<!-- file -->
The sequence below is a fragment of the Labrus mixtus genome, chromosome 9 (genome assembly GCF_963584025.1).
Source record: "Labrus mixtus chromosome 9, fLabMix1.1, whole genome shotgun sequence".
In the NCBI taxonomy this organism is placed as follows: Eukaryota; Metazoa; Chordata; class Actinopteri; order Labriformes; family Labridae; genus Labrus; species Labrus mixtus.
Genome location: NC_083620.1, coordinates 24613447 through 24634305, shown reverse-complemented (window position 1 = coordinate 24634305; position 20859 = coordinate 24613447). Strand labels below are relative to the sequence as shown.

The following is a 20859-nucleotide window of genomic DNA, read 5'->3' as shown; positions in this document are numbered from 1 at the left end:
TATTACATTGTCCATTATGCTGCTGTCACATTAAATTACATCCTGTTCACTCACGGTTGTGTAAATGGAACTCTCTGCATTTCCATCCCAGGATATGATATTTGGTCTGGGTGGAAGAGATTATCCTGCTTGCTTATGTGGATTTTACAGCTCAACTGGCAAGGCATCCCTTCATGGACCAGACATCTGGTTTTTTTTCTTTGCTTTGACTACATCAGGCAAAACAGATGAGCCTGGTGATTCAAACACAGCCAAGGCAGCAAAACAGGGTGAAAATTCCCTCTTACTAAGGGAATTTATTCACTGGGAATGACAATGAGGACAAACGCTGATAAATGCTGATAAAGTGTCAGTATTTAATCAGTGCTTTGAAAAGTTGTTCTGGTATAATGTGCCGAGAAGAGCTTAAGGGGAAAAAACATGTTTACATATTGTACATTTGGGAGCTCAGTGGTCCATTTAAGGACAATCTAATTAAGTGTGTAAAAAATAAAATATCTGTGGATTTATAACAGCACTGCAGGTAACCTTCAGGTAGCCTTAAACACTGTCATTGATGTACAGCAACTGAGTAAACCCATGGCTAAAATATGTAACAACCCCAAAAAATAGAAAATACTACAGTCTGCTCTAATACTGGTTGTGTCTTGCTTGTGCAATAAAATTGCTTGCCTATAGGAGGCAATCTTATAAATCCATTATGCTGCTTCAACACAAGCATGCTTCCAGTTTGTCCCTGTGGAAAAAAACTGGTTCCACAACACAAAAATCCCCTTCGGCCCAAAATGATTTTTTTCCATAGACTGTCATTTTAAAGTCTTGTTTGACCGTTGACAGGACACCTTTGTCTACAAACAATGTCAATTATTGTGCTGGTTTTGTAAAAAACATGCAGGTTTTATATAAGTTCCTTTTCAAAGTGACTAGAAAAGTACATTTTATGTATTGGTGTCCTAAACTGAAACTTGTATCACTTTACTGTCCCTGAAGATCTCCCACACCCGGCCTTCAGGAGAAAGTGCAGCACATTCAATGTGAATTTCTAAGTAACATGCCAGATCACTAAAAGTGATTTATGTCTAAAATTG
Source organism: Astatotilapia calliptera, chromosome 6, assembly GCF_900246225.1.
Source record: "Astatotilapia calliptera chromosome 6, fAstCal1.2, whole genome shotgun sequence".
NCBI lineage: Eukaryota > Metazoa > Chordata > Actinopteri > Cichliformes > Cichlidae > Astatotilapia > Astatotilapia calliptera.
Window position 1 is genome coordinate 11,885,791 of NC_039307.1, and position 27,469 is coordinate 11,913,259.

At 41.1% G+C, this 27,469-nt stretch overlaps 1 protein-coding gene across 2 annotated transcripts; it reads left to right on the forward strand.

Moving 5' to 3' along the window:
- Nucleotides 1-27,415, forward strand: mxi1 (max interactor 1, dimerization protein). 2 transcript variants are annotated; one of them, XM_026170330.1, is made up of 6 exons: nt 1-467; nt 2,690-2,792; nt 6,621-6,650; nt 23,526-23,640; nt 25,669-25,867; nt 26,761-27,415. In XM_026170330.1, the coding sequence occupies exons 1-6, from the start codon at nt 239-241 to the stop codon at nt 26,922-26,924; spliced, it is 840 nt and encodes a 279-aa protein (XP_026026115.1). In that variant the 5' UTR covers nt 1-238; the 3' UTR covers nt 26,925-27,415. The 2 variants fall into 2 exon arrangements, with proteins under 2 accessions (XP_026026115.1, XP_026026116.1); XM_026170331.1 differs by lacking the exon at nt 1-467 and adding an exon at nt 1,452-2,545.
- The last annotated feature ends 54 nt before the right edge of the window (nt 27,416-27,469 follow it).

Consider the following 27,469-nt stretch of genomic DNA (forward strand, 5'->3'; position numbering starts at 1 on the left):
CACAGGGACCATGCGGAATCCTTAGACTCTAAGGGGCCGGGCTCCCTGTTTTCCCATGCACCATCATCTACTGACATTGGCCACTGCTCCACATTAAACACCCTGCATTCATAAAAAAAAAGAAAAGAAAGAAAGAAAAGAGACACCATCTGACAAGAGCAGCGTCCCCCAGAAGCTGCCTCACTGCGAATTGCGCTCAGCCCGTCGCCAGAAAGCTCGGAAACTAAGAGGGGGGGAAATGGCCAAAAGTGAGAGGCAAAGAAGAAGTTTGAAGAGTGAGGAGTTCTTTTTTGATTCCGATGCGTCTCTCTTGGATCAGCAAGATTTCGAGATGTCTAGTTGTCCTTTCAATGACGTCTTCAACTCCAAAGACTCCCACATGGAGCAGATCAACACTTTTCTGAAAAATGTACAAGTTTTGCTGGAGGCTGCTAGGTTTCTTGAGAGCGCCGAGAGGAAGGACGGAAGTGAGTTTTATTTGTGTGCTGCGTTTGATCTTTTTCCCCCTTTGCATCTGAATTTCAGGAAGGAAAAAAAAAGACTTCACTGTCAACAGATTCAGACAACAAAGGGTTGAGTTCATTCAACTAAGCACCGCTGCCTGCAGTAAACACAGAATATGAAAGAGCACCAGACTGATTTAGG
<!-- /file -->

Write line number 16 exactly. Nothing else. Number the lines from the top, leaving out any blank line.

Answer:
CACAGGGACCATGCGGAATCCTTAGACTCTAAGGGGCCGGGCTCCCTGTTTTCCCATGCACCATCATCTACTGACATTGGCCACTGCTCCACATTAAACACCCTGCATTCATAAAAAAAAAGAAAAGAAAGAAAGAAAAGAGACACCATCTGACAAGAGCAGCGTCCCCCAGAAGCTGCCTCACTGCGAATTGCGCTCAGCCCGTCGCCAGAAAGCTCGGAAACTAAGAGGGGGGGAAATGGCCAAAAGTGAGAGGCAAAGAAGAAGTTTGAAGAGTGAGGAGTTCTTTTTTGATTCCGATGCGTCTCTCTTGGATCAGCAAGATTTCGAGATGTCTAGTTGTCCTTTCAATGACGTCTTCAACTCCAAAGACTCCCACATGGAGCAGATCAACACTTTTCTGAAAAATGTACAAGTTTTGCTGGAGGCTGCTAGGTTTCTTGAGAGCGCCGAGAGGAAGGACGGAAGTGAGTTTTATTTGTGTGCTGCGTTTGATCTTTTTCCCCCTTTGCATCTGAATTTCAGGAAGGAAAAAAAAAGACTTCACTGTCAACAGATTCAGACAACAAAGGGTTGAGTTCATTCAACTAAGCACCGCTGCCTGCAGTAAACACAGAATATGAAAGAGCACCAGACTGATTTAGG